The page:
Those of us who are older than Millennials often feel a small amount of distress when we see children playing on phones and tablets and not reading. We wonder if reading is becoming a thing of the past. We fret over how to keep literacy alive and thriving when the competition of video games and electronic entertainment on screens is so prevalent.
Surprisingly, the news on children’s reading is not as bad as we fear. Families today invest a lot in their children. Many young parents are placing parenthood above career and financial success. With such a high value on good parenting, it is no surprise that children’s books are selling well and will most likely continue to sell well in the future.
Nielsen, a company that tracks book purchases and uses the data to help publishers stay abreast of industry trends, reports that following in regards to sales of children’s books:
- The U.S. book market is stable, with little change year over year.
- The children’s book market shows more growth than the overall U.S. book market. While the overall book market has grown 33 percent since 2004, the children’s book market has grown 52 percent growth since 2004, with a four percent compound annual growth rate.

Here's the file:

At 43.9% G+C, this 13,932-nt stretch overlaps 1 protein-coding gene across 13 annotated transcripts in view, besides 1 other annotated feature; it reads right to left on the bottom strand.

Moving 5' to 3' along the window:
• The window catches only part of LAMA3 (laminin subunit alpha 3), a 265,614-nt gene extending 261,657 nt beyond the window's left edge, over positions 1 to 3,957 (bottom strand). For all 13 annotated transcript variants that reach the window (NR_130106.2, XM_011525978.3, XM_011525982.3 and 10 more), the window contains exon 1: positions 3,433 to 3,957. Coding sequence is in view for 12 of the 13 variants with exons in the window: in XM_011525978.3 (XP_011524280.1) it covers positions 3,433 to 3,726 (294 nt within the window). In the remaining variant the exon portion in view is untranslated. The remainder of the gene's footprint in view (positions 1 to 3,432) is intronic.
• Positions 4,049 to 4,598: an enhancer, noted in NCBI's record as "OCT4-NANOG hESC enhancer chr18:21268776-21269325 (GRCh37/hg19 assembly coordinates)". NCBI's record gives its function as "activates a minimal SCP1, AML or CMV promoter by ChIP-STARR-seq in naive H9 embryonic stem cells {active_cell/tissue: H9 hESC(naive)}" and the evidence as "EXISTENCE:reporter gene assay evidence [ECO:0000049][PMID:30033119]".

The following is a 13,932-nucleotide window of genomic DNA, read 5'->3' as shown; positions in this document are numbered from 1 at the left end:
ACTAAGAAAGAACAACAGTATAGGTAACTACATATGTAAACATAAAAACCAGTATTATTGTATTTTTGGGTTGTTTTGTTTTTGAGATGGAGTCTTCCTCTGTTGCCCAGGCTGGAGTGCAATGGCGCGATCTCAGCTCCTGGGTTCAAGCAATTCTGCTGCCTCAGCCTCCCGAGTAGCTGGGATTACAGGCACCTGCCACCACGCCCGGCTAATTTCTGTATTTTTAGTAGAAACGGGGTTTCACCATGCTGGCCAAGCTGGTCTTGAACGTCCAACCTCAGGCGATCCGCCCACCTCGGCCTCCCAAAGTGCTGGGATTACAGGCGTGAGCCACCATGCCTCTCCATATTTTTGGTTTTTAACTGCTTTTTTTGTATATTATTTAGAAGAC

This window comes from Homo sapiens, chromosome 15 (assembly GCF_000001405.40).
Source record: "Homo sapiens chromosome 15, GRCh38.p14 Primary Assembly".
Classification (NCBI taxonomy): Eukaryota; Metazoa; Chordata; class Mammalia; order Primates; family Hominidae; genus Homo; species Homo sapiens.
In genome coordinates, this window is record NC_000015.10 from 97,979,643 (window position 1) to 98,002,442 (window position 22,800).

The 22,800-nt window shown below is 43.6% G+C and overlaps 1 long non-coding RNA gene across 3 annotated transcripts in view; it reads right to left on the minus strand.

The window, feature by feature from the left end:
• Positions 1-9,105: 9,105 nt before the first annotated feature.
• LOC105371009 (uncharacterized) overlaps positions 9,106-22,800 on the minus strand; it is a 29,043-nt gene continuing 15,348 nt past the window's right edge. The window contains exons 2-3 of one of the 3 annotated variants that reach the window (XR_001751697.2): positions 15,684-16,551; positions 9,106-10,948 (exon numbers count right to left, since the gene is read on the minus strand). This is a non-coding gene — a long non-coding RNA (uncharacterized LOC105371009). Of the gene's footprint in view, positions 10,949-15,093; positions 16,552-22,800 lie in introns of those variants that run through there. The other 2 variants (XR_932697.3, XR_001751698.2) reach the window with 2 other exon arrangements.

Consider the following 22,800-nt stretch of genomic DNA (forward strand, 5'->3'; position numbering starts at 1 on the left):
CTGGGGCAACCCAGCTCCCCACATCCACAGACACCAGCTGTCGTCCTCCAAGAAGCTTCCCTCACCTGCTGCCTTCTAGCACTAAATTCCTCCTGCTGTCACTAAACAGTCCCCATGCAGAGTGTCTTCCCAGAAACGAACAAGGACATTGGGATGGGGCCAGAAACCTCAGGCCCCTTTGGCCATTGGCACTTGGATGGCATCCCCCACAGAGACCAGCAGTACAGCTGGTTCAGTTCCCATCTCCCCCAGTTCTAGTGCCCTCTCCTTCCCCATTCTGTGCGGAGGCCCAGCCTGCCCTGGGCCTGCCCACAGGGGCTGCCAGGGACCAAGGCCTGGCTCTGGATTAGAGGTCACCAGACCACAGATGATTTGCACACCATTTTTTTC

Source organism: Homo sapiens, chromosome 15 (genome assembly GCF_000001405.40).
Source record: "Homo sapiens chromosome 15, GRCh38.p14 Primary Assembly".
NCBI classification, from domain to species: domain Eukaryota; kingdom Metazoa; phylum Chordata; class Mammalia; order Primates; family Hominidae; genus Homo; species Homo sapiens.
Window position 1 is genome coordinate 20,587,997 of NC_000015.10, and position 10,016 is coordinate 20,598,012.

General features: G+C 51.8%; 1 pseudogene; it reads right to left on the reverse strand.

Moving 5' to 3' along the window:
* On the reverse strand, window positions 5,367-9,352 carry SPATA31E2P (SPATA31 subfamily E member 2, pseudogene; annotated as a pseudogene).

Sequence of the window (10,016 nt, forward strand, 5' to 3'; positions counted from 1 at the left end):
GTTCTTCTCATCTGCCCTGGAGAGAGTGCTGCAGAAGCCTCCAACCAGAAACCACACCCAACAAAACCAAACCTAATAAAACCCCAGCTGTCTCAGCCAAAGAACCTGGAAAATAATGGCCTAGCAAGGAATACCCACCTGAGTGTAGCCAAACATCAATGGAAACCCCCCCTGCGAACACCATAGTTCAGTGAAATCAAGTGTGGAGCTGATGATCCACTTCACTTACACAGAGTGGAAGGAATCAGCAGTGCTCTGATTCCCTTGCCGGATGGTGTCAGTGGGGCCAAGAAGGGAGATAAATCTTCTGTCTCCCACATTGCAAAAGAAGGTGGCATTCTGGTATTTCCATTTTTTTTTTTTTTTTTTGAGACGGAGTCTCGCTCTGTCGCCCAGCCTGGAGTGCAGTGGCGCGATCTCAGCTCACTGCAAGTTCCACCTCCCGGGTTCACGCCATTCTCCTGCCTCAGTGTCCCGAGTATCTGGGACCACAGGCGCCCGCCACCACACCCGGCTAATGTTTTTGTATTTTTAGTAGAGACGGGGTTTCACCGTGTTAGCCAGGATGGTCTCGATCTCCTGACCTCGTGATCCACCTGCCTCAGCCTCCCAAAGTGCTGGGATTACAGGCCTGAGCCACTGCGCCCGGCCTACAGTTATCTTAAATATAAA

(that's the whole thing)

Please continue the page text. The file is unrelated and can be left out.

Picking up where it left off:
- Children’s book formats have seen growth since 2013–2014, with the most rapidly growing formats board books and boxed sets.
- Religion is a category that is growing in both children’s fiction and nonfiction year over year.
- The age group five to eight years accounts for almost 40 percent of children’s book purchases.
This last point—that books for 5- to 8-year-olds account for almost half of all book purchases—is good news for those who produce picture books. Picture books are generally designed for four- to eight-year-olds. So, if you are or have published a picture book, be encouraged by these statistics.
In fact, even though children are spending so much time on screens, it appears that they still prefer to read print books. Nielsen’s studies have found that only four percent of children’s fiction is sold in digital format. This means 96 percent of children’s fiction books are sold as print books.
Children need engaging books that point them to their creator. The news that children’s religious book sales are growing is heartening. The fact that the vast majority of children’s books are still purchased in print format means that the demand for print picture books is strong.
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